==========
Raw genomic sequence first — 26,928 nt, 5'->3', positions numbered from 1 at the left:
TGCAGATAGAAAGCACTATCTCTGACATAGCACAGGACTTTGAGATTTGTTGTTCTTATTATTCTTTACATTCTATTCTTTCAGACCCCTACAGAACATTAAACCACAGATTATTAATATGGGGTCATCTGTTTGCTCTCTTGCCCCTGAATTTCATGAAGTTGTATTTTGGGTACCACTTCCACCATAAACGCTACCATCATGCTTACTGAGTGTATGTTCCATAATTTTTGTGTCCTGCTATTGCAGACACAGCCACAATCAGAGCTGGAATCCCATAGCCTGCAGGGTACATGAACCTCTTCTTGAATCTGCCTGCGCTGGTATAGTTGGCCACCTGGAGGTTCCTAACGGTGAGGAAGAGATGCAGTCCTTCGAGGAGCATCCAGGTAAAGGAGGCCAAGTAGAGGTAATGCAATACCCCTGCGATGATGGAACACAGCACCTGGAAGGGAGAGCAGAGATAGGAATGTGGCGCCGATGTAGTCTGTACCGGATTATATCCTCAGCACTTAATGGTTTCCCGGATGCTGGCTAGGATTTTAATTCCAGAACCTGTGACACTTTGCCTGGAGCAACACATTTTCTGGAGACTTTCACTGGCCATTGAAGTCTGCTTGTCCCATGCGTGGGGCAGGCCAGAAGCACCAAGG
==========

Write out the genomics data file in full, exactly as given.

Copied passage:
Raw genomic sequence first — 26,928 nt, 5'->3', positions numbered from 1 at the left:
TGCAGATAGAAAGCACTATCTCTGACATAGCACAGGACTTTGAGATTTGTTGTTCTTATTATTCTTTACATTCTATTCTTTCAGACCCCTACAGAACATTAAACCACAGATTATTAATATGGGGTCATCTGTTTGCTCTCTTGCCCCTGAATTTCATGAAGTTGTATTTTGGGTACCACTTCCACCATAAACGCTACCATCATGCTTACTGAGTGTATGTTCCATAATTTTTGTGTCCTGCTATTGCAGACACAGCCACAATCAGAGCTGGAATCCCATAGCCTGCAGGGTACATGAACCTCTTCTTGAATCTGCCTGCGCTGGTATAGTTGGCCACCTGGAGGTTCCTAACGGTGAGGAAGAGATGCAGTCCTTCGAGGAGCATCCAGGTAAAGGAGGCCAAGTAGAGGTAATGCAATACCCCTGCGATGATGGAACACAGCACCTGGAAGGGAGAGCAGAGATAGGAATGTGGCGCCGATGTAGTCTGTACCGGATTATATCCTCAGCACTTAATGGTTTCCCGGATGCTGGCTAGGATTTTAATTCCAGAACCTGTGACACTTTGCCTGGAGCAACACATTTTCTGGAGACTTTCACTGGCCATTGAAGTCTGCTTGTCCCATGCGTGGGGCAGGCCAGAAGCACCAAGG